Cannabis lovers dodge Dutch smoking ban
AMSTERDAM (Reuters) - The Netherlands introduced a tobacco smoking ban in bars and restaurants on Tuesday but weed lovers carried on lighting up pure cannabis joints, pipes and vaporizers in the country's coffee shops.
"No smoking" signs were clearly visible in traditional Dutch brown cafes and trendy bars, while coffee shop owners handed out leaflets outlining the new rules of consumption and suggesting tobacco substitutes like a mix of herbs.
"Many cultures don't smoke cannabis with tobacco. Americans often smoke with bongs (hookahs). But the Dutch are used to smoking it with cigarettes, so it will be more of a hassle for them," said Barbara Bovenkerk, floor manager at the Green House coffee shop.
"The first few days will be a bit strange, but eventually people will accept it. A while ago they banned alcohol in the coffee shops and everyone complained but went along with it."
Soft drugs are officially banned in the Netherlands but under a policy of tolerance, buyers are allowed to have less than 5 grams of cannabis in their possession.
Small quantities are sold in coffee shops, making the usually small and cozy venues big attractions for tourists.
Under the new law, cutting cannabis with tobacco could land coffee shop owners with a fine of up to 2,400 euros ($3,787).
Some coffee shop owners were concerned that the tobacco ban would lead more people to smoke stronger joints and encourage smokers to move out on to the streets.
"Smoking it pure can knock you out, and maybe make it more addictive. Smoking culture is also likely to move outside in the streets and parks," said Pieter van Wallen, manager of the Rokerij coffee shop.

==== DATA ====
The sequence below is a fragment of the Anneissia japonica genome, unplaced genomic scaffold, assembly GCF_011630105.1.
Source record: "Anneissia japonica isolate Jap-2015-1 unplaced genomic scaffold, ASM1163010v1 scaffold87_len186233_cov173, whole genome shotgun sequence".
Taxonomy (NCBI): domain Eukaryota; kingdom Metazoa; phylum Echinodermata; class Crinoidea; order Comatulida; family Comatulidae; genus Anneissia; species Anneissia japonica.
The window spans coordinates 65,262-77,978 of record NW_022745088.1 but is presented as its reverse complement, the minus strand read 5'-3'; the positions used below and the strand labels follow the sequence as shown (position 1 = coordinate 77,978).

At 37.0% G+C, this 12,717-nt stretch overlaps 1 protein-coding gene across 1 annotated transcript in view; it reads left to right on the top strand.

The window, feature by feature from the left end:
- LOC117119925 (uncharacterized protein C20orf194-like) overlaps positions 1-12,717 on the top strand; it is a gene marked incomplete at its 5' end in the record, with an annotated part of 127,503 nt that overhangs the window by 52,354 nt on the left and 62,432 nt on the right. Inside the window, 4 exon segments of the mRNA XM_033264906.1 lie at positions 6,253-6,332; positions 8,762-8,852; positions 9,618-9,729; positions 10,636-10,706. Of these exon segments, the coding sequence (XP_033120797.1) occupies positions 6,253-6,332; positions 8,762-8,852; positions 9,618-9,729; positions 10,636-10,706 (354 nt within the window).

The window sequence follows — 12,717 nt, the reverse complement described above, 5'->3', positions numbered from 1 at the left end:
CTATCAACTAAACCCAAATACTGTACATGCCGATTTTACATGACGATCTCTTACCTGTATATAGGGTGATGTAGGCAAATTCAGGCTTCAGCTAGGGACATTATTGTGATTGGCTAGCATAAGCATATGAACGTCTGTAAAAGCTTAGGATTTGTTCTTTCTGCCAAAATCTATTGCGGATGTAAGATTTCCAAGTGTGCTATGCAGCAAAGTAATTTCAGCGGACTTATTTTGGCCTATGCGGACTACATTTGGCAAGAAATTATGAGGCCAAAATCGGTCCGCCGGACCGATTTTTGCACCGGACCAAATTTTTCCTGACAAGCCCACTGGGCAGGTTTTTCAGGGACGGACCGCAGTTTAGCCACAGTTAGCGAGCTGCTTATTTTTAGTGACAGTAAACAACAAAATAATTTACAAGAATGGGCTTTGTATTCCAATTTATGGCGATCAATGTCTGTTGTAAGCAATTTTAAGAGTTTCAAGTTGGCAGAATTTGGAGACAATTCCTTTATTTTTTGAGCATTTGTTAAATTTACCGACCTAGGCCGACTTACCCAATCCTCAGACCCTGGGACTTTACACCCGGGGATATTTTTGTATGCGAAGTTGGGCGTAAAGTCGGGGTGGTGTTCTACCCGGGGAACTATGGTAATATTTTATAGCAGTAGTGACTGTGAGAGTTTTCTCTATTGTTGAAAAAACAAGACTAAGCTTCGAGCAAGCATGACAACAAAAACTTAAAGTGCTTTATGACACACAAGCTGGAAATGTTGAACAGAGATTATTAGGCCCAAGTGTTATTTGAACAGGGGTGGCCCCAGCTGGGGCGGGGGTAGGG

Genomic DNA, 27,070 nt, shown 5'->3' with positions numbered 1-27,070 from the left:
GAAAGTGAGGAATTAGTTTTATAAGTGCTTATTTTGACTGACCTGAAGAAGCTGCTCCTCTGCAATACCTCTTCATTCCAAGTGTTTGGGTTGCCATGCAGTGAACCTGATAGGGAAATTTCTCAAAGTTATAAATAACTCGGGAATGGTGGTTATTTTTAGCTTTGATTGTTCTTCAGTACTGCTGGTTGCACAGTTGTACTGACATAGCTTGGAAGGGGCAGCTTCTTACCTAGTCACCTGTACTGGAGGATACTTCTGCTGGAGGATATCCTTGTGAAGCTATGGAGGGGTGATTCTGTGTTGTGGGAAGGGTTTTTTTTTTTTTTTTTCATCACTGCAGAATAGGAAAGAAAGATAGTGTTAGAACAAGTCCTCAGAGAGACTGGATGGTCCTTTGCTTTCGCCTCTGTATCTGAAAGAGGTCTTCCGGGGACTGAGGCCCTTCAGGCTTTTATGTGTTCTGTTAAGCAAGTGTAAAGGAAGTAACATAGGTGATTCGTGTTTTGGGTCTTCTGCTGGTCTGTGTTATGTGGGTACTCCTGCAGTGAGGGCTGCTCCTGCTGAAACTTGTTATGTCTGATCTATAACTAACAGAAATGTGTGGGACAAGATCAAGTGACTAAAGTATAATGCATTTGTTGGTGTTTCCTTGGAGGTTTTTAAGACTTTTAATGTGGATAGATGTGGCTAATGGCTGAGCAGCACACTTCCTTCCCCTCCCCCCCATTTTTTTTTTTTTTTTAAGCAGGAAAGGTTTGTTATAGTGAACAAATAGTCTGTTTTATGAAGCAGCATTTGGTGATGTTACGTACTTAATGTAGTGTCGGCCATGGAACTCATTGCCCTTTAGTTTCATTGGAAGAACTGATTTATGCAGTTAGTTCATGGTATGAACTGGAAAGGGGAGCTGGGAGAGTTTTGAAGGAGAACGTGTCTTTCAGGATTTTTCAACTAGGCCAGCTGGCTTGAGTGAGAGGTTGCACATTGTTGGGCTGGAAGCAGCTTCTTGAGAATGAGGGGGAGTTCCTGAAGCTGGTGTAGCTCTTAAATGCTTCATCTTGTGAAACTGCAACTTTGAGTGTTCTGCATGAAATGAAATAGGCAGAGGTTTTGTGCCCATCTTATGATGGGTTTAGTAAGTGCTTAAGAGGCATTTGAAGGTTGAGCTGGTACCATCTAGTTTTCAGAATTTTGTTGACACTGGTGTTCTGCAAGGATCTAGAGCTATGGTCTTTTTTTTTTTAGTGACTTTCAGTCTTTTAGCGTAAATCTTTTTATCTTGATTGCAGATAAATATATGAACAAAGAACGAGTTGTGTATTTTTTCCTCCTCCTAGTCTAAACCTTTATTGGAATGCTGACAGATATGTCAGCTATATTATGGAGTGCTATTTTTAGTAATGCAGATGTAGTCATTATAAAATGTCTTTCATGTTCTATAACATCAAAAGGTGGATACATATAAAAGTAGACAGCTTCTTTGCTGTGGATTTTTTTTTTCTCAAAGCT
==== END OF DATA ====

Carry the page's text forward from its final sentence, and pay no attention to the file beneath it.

DEATH OF THE COFFEE SHOP?
The tobacco ban was also seen as one step closer to the death of traditional coffee shops selling cannabis.
"Coffee shops will be finished in 10 years, there is so much pressure from societal control," said Bovenkerk.
Cafe and restaurants have also expressed concern about the ban, and a group of Dutch bar owners have taken the matter to court, asking for an exemption for smaller bar owners. But other bar managers felt that people would quickly adapt to the rules.
"It won't affect us as much as we are all afraid of. The time is also very convenient: the weather is nice so people will just go outside for a smoke," said Dennis Bosma, manager of Cafe de Gaeper, a traditional Dutch cafe.
Smokers also saw the positive sides to the ban.
"It's not healthy so it's better for everyone to stop," said 23-year old waitress and former smoker Liane Mosselaar, who said she had given up to time with the ban.
"I think the ban will work well here. It will be a bit of a surprise at first but we'll get used to it."
(Reporting by Catherine Hornby)
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